derekson

          No, it’s heavy because the Fiat platform it’s based on is about a decade old and it’s heavier than the architectures competing manufacturers are using now. This is the same reason its distant relatives, 200 and Dart, are also porky.

          • 0 avatar
            Slawek

            Lexus NX has the same length and width. It is also well insulated and heavy.
            What is that competition that is not as heavy?

        • 0 avatar
          sportyaccordy

          The ES350 is based on the Avalon, and depending on the trim of the Avalon is slightly heavier or lighter or heavier (+/-70lbs). The Encore is also only ~100-200lb heavier than a comparable Trax. Both are a far cry from the 300-500lbs the Cherokee has on its competition. I have worked with insulation for car audio. It can be heavy, but not 300-500lbs heavy.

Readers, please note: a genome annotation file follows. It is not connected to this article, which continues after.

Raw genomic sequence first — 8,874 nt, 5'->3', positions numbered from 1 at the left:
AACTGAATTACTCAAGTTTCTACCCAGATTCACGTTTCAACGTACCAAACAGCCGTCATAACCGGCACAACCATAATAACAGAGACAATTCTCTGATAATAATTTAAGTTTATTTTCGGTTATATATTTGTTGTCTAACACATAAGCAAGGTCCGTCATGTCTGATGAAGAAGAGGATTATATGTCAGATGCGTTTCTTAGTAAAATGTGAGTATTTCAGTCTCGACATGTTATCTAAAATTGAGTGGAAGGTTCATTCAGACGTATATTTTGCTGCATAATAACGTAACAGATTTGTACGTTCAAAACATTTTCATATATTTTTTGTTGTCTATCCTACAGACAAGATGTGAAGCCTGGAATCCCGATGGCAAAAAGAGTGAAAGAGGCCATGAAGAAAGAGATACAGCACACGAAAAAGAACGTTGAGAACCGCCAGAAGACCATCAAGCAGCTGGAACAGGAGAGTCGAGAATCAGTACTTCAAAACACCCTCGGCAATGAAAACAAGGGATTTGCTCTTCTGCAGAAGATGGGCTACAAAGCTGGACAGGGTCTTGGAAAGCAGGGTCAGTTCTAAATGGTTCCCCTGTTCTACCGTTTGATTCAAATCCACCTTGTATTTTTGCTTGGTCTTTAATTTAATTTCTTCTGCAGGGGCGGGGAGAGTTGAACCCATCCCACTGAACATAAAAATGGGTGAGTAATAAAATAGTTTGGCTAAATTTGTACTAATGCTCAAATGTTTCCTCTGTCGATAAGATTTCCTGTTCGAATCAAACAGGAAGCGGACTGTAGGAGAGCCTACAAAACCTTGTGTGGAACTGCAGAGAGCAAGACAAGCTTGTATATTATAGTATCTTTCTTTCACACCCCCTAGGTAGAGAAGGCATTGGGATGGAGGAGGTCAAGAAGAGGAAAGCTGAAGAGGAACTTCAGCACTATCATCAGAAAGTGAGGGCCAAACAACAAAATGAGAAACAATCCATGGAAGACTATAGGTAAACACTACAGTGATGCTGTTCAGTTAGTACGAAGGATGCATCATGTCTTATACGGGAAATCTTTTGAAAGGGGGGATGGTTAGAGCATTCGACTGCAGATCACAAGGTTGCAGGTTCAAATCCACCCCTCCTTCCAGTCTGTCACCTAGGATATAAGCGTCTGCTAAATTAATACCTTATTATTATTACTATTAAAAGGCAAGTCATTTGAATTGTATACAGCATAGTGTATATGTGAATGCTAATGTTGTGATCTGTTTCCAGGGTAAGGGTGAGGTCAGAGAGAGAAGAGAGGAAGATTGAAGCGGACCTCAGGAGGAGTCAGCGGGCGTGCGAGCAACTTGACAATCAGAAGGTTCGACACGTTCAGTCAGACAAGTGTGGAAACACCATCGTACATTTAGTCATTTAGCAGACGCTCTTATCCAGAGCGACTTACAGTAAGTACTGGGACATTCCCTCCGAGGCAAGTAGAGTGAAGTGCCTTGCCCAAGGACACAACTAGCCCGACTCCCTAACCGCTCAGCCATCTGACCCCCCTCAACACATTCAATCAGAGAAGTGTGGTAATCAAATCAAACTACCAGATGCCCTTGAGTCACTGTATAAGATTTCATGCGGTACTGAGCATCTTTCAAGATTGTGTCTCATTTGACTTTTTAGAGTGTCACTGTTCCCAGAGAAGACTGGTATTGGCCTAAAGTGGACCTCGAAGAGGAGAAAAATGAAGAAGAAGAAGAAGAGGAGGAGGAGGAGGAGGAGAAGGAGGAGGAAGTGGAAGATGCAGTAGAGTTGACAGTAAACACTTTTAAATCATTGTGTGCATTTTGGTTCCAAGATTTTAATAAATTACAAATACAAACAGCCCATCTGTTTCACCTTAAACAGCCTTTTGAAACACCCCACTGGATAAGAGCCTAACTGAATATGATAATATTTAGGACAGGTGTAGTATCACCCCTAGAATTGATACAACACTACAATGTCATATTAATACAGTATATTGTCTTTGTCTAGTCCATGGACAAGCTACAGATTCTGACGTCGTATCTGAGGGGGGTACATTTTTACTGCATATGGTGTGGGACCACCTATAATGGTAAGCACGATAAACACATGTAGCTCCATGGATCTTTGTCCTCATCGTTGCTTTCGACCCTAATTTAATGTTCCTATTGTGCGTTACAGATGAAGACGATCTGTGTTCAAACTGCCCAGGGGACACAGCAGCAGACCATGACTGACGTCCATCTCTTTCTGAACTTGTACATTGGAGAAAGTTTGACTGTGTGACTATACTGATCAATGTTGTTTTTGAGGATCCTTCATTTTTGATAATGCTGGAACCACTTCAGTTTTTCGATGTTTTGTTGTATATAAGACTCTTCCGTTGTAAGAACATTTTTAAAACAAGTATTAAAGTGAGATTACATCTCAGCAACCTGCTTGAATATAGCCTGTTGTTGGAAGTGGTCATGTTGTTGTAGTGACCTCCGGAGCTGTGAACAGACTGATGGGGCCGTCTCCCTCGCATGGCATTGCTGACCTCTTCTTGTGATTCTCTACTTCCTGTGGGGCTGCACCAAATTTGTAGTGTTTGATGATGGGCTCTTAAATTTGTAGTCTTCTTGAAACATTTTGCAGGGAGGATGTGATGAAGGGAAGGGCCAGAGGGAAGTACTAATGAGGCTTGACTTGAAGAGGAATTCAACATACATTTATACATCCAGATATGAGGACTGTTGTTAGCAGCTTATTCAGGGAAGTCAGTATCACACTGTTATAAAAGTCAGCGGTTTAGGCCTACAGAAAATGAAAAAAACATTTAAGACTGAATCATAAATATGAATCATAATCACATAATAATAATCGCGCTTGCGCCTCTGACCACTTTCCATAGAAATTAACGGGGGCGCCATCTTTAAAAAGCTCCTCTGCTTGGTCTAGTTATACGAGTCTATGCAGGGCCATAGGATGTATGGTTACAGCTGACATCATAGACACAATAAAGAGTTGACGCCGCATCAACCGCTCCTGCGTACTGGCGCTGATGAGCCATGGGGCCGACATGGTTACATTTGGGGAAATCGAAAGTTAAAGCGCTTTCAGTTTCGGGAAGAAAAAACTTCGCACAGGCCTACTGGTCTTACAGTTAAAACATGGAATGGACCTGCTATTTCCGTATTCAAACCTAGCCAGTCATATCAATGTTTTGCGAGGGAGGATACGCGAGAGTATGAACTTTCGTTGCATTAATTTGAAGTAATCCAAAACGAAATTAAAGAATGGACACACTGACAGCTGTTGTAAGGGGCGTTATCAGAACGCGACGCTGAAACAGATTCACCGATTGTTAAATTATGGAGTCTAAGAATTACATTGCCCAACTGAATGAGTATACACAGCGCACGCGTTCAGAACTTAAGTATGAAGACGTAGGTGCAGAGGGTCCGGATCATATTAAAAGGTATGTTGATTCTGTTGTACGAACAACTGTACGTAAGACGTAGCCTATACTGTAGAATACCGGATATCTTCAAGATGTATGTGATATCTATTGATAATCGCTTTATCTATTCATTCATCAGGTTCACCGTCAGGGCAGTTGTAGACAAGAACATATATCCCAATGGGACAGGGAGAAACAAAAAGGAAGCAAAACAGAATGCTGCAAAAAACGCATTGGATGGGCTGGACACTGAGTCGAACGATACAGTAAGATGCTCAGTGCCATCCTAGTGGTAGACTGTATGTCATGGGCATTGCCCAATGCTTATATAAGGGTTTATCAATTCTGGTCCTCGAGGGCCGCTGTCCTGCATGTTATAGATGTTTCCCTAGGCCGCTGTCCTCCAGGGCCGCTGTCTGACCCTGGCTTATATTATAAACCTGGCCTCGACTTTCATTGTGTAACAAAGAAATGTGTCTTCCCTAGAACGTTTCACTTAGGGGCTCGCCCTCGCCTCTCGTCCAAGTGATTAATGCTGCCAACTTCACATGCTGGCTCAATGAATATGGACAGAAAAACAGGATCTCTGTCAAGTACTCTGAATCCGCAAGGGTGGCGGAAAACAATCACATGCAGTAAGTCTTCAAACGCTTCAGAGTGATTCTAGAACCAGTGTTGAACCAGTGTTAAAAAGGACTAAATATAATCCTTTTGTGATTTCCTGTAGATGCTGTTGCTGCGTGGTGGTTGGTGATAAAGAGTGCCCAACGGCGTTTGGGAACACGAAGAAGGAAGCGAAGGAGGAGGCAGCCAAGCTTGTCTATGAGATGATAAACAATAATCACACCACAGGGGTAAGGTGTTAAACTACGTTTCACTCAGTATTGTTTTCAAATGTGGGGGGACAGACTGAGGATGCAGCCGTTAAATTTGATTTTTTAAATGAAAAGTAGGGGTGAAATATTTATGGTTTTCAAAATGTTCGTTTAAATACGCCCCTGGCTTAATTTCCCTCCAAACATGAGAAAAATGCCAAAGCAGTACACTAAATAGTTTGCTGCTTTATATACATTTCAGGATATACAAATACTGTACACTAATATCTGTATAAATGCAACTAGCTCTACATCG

Cherokee is heavier than the competition because FCA doesn’t know how to design a light, modern chassis. The LX is ancient and heavy, but it gets away with it because Mrrrca and also because Hellcat. Pretty much the same story with RAM and the JGC. But both of the other mainstream manufacturers have made compact cars and midsizers of average weight. FCA still struggles.

      • 0 avatar
        JohnTaurus_3.0_AX4N

        I also like the 200, but now that Ford is about to once again put a 6 under the Fusion’s hood (in Sport trim), itll probably win out in my personal ranking of midsizers. I want a V-6 in my Fusion and 200, but an I-4/6MT in my Accord (coupe).